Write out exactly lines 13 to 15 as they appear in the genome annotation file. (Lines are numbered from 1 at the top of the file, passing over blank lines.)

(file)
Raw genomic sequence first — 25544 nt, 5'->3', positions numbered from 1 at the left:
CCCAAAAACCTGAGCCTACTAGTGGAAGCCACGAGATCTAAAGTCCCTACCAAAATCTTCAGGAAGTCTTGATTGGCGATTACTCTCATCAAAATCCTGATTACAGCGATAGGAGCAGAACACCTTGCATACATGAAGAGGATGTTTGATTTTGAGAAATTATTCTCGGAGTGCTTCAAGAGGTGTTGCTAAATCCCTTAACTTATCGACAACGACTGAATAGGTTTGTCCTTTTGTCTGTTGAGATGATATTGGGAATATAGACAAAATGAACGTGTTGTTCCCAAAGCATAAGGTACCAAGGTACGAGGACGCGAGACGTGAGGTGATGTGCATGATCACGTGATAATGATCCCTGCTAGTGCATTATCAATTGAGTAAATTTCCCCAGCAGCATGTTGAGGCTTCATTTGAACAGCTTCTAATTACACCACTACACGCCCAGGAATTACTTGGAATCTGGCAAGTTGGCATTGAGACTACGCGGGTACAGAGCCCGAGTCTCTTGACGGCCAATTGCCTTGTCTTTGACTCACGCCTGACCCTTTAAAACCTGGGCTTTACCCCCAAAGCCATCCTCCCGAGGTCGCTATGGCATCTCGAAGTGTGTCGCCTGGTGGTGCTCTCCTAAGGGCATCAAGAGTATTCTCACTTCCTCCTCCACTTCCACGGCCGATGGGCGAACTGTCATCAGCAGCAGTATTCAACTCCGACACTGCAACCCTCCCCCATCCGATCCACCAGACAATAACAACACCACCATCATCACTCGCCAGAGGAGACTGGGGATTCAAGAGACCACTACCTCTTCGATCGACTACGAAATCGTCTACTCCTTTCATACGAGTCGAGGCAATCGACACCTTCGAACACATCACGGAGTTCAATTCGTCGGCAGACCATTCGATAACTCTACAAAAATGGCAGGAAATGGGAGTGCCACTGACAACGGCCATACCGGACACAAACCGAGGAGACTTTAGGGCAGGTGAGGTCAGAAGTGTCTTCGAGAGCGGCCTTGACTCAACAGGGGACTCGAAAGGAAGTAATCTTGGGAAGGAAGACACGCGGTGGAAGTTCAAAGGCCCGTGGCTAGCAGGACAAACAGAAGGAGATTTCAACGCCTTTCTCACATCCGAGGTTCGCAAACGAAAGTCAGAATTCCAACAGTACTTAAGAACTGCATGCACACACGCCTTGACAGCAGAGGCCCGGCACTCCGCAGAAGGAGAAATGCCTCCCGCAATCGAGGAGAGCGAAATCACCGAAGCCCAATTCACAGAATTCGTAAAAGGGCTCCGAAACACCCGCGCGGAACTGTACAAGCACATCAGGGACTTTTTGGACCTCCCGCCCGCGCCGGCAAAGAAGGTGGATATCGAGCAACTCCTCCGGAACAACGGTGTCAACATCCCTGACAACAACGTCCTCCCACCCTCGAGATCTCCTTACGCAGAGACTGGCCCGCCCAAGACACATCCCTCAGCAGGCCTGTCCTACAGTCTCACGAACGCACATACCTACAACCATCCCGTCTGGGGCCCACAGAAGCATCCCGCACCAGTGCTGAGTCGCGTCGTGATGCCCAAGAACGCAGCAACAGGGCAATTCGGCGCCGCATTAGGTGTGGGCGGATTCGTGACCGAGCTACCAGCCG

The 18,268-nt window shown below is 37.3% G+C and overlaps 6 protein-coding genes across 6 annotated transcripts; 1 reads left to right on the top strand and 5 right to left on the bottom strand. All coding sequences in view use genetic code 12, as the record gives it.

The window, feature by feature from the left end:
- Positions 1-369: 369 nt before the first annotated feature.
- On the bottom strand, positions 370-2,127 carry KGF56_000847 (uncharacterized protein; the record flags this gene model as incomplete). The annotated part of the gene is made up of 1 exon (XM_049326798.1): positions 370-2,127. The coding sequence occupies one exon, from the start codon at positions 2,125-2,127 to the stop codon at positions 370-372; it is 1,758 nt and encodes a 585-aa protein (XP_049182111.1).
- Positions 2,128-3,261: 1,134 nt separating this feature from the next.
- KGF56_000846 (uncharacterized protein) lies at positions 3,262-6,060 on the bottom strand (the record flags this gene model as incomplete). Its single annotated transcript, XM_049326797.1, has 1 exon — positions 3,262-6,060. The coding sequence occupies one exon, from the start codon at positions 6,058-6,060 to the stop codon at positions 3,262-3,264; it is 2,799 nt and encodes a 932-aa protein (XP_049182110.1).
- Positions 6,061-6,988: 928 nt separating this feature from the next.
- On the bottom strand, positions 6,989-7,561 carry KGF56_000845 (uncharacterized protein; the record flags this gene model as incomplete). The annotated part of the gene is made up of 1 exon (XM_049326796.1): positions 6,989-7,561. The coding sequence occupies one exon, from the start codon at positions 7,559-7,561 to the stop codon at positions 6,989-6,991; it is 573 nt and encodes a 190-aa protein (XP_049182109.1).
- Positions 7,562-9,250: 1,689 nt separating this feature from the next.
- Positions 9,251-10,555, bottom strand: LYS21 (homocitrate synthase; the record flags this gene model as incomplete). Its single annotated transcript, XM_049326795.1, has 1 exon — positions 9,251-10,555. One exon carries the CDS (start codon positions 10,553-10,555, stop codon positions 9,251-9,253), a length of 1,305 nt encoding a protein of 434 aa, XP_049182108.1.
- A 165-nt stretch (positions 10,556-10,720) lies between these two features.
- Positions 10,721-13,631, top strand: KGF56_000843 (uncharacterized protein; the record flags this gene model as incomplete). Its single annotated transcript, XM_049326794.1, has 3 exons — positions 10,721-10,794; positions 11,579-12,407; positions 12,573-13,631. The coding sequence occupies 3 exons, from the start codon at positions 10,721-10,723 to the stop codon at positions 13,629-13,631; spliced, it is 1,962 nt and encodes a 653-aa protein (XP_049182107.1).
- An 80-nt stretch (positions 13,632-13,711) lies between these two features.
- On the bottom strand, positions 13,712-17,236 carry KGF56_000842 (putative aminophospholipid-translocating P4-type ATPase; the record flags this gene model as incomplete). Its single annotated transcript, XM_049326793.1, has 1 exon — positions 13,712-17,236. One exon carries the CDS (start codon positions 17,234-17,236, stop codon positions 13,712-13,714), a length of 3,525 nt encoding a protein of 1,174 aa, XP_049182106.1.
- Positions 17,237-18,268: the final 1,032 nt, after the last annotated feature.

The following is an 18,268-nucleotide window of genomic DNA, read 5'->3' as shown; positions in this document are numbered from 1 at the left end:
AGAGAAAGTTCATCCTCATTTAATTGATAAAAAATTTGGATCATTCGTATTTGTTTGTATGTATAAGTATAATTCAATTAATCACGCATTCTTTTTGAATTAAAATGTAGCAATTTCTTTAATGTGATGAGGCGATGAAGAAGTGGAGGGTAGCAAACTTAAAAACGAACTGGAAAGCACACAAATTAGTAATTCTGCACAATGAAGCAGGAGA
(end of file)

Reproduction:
- A 165-nt stretch (positions 10,556-10,720) lies between these two features.
- Positions 10,721-13,631, top strand: KGF56_000843 (uncharacterized protein; the record flags this gene model as incomplete). Its single annotated transcript, XM_049326794.1, has 3 exons — positions 10,721-10,794; positions 11,579-12,407; positions 12,573-13,631. The coding sequence occupies 3 exons, from the start codon at positions 10,721-10,723 to the stop codon at positions 13,629-13,631; spliced, it is 1,962 nt and encodes a 653-aa protein (XP_049182107.1).
- An 80-nt stretch (positions 13,632-13,711) lies between these two features.